By now readers know that I am very much a fan of talking about music for dance. To that end, today we have Cory Gabel with us to talk about how an original piece is created for dance from his point of view…the music side!
1. Can you tell readers how you got involved with making music for dance?
Around 2002, I was transitioning out of my alternative rock band Limestone Rome. I moved into instrumental music and writing scores for film. Around that time I caught a great Pilobolus performance where they integrated all kind of modern rock, alternative, techno, electronica – all the styles I like to work in. Seeing the power of that music with dance a light bulb kind of went off – why don’t I write original music for THAT?!
2. What is your music like?
It’s such a cliche to say that’s it’s hard to categorize, but it truly must be – iTunes seems to put every release I come out in a different category! As far as musical styles, I combine elements of modern orchestral, industrial rock, electronic dance music, usually aiming for a fairly large, theatrical or epic sound. I always like to contrast those thick sonic textures with very minimal, simple sounding melodies of solo strings, piano or vocals. When my music gets reviewed or commented on, I often hear comparisons to Trent Reznor, Philip Glass, Moby, Danny Elfman and others.
3. What is the process of making music for dance like?
It really varies depending on the project and the nature of the collaboration. For more theatrical pieces, I may actually get involved with the development of the story, working with the artistic director to sketch out the acts and pieces and determining what styles and tempos of music will work for each. For pieces that are more thematic, the choreographer usually has an idea of what they’re looking for, and may even already have some music they’re working with. We talk about what is and is not working with what they have, really aiming to uncover the emotional core of what they’re trying to convey.
I almost always work remotely – so it’s lots of correspondence via phone and email – I send music as it develops, they send me back videos from rehearsals. It actually works very well!
4. What special considerations are there when working on projects such as these?
It’s recognizing that for the music to work at its best, it needs to be completely married to the dance that will be happening with it. Film music is meant to be felt emotionally, but not necessarily heard. Pop and rock music are their own sole attraction. But music for dance works when you really can’t imagine one without the other. I think that’s why many of the people I’ve worked with want to continue our collaborations – it’s hard to go back to picking out CDs and other music that weren’t written to perfectly compliment their choreography once they’ve seen how cool that can be!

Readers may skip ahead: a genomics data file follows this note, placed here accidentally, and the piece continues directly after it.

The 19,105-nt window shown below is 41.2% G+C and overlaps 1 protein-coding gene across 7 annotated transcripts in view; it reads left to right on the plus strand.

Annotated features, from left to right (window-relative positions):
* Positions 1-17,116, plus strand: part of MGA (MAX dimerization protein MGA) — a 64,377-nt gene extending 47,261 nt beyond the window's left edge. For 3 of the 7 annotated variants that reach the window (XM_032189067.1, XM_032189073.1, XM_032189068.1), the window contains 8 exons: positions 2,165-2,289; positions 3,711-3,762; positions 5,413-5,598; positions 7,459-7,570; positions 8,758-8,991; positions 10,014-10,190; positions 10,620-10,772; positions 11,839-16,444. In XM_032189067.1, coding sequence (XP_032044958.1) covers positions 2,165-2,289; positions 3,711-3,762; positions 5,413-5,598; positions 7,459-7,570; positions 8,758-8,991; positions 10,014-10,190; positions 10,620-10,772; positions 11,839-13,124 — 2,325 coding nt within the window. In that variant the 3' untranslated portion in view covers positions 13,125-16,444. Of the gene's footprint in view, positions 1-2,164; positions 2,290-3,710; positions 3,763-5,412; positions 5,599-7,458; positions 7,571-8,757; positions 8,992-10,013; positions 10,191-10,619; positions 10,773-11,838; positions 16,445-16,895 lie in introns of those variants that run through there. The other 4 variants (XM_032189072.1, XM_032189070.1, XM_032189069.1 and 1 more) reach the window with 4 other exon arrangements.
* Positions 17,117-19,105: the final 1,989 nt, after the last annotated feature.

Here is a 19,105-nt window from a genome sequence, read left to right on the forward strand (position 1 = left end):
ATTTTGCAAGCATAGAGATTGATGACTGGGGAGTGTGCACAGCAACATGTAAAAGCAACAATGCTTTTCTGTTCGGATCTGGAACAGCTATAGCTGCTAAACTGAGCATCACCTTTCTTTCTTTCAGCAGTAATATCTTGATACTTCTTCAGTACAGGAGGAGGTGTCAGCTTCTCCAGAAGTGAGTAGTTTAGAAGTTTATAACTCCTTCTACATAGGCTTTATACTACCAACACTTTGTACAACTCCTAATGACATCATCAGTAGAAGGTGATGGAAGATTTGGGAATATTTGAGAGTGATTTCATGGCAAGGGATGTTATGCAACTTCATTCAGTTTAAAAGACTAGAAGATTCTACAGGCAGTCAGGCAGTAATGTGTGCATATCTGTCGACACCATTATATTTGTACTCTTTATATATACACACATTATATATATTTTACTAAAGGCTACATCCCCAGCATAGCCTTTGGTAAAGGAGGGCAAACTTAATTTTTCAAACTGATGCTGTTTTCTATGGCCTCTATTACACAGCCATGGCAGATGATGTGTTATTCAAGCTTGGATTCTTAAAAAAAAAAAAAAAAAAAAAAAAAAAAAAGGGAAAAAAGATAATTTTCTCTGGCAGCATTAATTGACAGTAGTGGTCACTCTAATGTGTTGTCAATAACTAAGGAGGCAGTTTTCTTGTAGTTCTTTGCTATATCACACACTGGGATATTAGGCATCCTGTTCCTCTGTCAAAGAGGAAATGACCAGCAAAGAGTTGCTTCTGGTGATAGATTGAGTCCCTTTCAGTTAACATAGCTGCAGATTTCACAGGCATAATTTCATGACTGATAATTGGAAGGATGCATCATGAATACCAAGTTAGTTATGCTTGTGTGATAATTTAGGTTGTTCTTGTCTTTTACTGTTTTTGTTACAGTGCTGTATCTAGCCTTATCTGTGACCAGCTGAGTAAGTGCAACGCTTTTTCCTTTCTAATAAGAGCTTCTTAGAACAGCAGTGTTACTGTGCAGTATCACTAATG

5. What are the greatest challenges?
It seems increasingly hard for ballet and dance companies to commit to completely original works, I’m sure much of which is financial. Additionally, the idea of creating all new music, choreography, costumes, lighting, can seem a bit ambitious for many companies (and their boards!). So – navigating through all the conversations to get to the point where everyone says “let’s do it!” – that’s actually the challenge. In my experience, however, I’ve yet to have a project where everyone involved didn’t feel it was both creatively and financially successful at the end.
I absolutely love tech and dress rehearsals. It’s at that point that I finally get to see how the music that I’ve written and produced has also been the foundation for dozens of other creative people – dancers, choreographers, musicians, designers- to work their craft. Plus, I’m a junkie for the buzz before any kind of live performance – the nerves, the glitches, the last minute changes – that’s very much part of the thrill!
7. What’s next for you?
I’m collaborating again with Gregory Hancock Dance Theatre in Indianapolis, we’re going to re-stage and expand The Casket Girls (originally premiered in 2009) for Halloween 2013. I just completed Water Wars with Sonia Plumb Dance, and we’re also talking about a new production for 2013. I’m always having conversations with potential collaborators, which I can’t announce just yet, but I encourage dance companies of any size to reach out – I’d love to hear about your ideas for new works!
The following clip is an excerpt-mix of nearly 20 original pieces written for dance by Cory Gabel.